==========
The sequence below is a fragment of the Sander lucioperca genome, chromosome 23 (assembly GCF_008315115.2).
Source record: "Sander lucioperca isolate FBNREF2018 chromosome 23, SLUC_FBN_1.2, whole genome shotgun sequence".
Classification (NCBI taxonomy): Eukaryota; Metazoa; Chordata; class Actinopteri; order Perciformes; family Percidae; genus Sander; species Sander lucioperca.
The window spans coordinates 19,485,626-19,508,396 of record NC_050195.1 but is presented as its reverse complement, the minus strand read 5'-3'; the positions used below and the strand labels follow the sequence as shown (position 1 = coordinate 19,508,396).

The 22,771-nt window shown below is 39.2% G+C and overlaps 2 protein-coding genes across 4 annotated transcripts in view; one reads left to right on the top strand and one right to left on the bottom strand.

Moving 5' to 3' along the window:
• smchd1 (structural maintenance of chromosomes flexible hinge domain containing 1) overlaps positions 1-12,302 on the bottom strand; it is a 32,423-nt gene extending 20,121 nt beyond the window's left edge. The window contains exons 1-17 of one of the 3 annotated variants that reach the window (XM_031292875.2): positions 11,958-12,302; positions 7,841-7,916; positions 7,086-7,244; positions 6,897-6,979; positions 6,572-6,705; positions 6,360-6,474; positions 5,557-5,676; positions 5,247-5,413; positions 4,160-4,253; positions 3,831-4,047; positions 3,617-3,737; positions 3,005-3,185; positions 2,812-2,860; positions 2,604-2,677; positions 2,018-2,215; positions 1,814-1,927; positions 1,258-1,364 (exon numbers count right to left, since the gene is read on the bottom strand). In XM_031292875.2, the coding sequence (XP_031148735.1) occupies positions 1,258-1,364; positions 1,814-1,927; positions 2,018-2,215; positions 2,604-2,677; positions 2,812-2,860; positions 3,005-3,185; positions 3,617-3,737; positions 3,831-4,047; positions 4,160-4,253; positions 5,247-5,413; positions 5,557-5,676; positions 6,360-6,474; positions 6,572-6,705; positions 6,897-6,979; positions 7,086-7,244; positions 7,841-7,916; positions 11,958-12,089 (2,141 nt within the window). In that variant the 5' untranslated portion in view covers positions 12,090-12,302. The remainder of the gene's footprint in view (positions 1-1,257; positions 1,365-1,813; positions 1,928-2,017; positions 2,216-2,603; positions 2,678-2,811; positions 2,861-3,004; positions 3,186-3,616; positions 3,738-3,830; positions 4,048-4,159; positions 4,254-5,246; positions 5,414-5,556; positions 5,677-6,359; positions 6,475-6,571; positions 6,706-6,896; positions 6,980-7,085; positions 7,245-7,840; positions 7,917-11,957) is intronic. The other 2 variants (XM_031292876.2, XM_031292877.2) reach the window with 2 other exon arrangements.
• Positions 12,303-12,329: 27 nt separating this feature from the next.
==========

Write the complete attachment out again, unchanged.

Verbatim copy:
The sequence below is a fragment of the Sander lucioperca genome, chromosome 23 (assembly GCF_008315115.2).
Source record: "Sander lucioperca isolate FBNREF2018 chromosome 23, SLUC_FBN_1.2, whole genome shotgun sequence".
Classification (NCBI taxonomy): Eukaryota; Metazoa; Chordata; class Actinopteri; order Perciformes; family Percidae; genus Sander; species Sander lucioperca.
The window spans coordinates 19,485,626-19,508,396 of record NC_050195.1 but is presented as its reverse complement, the minus strand read 5'-3'; the positions used below and the strand labels follow the sequence as shown (position 1 = coordinate 19,508,396).

The 22,771-nt window shown below is 39.2% G+C and overlaps 2 protein-coding genes across 4 annotated transcripts in view; one reads left to right on the top strand and one right to left on the bottom strand.

Moving 5' to 3' along the window:
• smchd1 (structural maintenance of chromosomes flexible hinge domain containing 1) overlaps positions 1-12,302 on the bottom strand; it is a 32,423-nt gene extending 20,121 nt beyond the window's left edge. The window contains exons 1-17 of one of the 3 annotated variants that reach the window (XM_031292875.2): positions 11,958-12,302; positions 7,841-7,916; positions 7,086-7,244; positions 6,897-6,979; positions 6,572-6,705; positions 6,360-6,474; positions 5,557-5,676; positions 5,247-5,413; positions 4,160-4,253; positions 3,831-4,047; positions 3,617-3,737; positions 3,005-3,185; positions 2,812-2,860; positions 2,604-2,677; positions 2,018-2,215; positions 1,814-1,927; positions 1,258-1,364 (exon numbers count right to left, since the gene is read on the bottom strand). In XM_031292875.2, the coding sequence (XP_031148735.1) occupies positions 1,258-1,364; positions 1,814-1,927; positions 2,018-2,215; positions 2,604-2,677; positions 2,812-2,860; positions 3,005-3,185; positions 3,617-3,737; positions 3,831-4,047; positions 4,160-4,253; positions 5,247-5,413; positions 5,557-5,676; positions 6,360-6,474; positions 6,572-6,705; positions 6,897-6,979; positions 7,086-7,244; positions 7,841-7,916; positions 11,958-12,089 (2,141 nt within the window). In that variant the 5' untranslated portion in view covers positions 12,090-12,302. The remainder of the gene's footprint in view (positions 1-1,257; positions 1,365-1,813; positions 1,928-2,017; positions 2,216-2,603; positions 2,678-2,811; positions 2,861-3,004; positions 3,186-3,616; positions 3,738-3,830; positions 4,048-4,159; positions 4,254-5,246; positions 5,414-5,556; positions 5,677-6,359; positions 6,475-6,571; positions 6,706-6,896; positions 6,980-7,085; positions 7,245-7,840; positions 7,917-11,957) is intronic. The other 2 variants (XM_031292876.2, XM_031292877.2) reach the window with 2 other exon arrangements.
• Positions 12,303-12,329: 27 nt separating this feature from the next.